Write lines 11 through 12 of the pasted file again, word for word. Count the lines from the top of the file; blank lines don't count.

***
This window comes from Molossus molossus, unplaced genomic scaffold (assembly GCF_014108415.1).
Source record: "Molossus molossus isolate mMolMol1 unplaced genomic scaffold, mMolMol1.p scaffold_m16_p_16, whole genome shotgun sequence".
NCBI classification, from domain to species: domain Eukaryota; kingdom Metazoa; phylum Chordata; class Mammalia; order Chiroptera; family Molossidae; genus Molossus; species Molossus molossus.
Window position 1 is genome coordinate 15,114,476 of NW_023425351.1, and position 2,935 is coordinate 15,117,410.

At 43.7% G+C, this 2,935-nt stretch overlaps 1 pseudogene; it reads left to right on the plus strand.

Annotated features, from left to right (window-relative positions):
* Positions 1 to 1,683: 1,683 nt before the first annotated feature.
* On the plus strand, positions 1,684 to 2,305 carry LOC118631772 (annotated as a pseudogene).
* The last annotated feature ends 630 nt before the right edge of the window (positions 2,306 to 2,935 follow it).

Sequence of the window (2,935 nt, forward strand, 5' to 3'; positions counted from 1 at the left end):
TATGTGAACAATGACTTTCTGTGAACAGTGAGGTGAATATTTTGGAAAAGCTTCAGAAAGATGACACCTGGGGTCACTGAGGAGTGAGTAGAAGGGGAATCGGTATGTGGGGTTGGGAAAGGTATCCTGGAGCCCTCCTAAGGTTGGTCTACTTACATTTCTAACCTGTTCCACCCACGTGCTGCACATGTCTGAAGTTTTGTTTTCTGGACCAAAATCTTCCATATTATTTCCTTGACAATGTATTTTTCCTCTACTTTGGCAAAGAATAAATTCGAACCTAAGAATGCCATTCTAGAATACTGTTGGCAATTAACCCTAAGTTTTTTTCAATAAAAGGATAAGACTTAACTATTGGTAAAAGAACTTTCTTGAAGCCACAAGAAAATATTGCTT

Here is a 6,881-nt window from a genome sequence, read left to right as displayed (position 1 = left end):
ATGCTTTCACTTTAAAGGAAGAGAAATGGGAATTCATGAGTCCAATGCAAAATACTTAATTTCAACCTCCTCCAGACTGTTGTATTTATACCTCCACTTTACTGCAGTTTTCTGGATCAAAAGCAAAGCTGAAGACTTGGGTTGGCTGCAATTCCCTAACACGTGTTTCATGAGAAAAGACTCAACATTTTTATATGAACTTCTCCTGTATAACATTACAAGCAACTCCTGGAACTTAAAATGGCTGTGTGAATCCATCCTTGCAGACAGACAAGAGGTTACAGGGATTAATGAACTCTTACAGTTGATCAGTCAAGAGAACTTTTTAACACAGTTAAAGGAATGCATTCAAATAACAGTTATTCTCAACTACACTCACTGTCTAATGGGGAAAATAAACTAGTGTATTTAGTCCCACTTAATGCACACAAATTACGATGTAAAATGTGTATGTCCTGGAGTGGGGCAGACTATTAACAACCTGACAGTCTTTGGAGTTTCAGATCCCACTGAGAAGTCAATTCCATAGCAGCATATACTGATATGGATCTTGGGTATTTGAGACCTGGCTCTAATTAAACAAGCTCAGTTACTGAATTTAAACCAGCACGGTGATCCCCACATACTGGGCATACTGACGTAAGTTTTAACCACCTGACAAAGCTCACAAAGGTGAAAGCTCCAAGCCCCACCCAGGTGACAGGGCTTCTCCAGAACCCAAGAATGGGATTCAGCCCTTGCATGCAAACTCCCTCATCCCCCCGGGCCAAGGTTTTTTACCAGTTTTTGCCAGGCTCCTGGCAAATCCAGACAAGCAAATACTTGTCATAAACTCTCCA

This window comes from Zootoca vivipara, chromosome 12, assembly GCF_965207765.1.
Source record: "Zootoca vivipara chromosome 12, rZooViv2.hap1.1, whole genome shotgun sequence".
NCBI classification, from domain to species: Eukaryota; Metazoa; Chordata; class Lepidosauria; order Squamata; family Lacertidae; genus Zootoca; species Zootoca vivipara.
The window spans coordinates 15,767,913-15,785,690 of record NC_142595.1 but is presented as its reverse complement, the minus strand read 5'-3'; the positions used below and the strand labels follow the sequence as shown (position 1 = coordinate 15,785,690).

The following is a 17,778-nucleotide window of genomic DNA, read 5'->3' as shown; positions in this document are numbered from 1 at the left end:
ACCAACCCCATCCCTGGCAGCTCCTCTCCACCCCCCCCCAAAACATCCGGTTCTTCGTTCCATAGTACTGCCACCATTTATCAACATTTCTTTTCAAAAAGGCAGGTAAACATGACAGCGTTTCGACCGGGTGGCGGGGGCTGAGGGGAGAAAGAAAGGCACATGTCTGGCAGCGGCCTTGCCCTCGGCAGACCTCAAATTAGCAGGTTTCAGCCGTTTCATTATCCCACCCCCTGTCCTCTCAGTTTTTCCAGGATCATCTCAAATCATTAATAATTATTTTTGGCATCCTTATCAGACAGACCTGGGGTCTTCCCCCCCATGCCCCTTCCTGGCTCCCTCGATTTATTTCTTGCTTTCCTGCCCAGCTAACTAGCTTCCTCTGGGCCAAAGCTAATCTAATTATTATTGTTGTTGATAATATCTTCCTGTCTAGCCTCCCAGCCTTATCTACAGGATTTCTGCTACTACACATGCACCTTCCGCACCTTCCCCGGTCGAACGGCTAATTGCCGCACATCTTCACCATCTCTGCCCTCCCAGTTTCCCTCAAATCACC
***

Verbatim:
TATGTGAACAATGACTTTCTGTGAACAGTGAGGTGAATATTTTGGAAAAGCTTCAGAAAGATGACACCTGGGGTCACTGAGGAGTGAGTAGAAGGGGAATCGGTATGTGGGGTTGGGAAAGGTATCCTGGAGCCCTCCTAAGGTTGGTCTACTTACATTTCTAACCTGTTCCACCCACGTGCTGCACATGTCTGAAGTTTTGTTTTCTGGACCAAAATCTTCCATATTATTTCCTTGACAATGTATTTTTCCTCTACTTTGGCAAAGAATAAATTCGAACCTAAGAATGCCATTCTAGAATACTGTTGGCAATTAACCCTAAGTTTTTTTCAATAAAAGGATAAGACTTAACTATTGGTAAAAGAACTTTCTTGAAGCCACAAGAAAATATTGCTT

Here is a 6,881-nt window from a genome sequence, read left to right as displayed (position 1 = left end):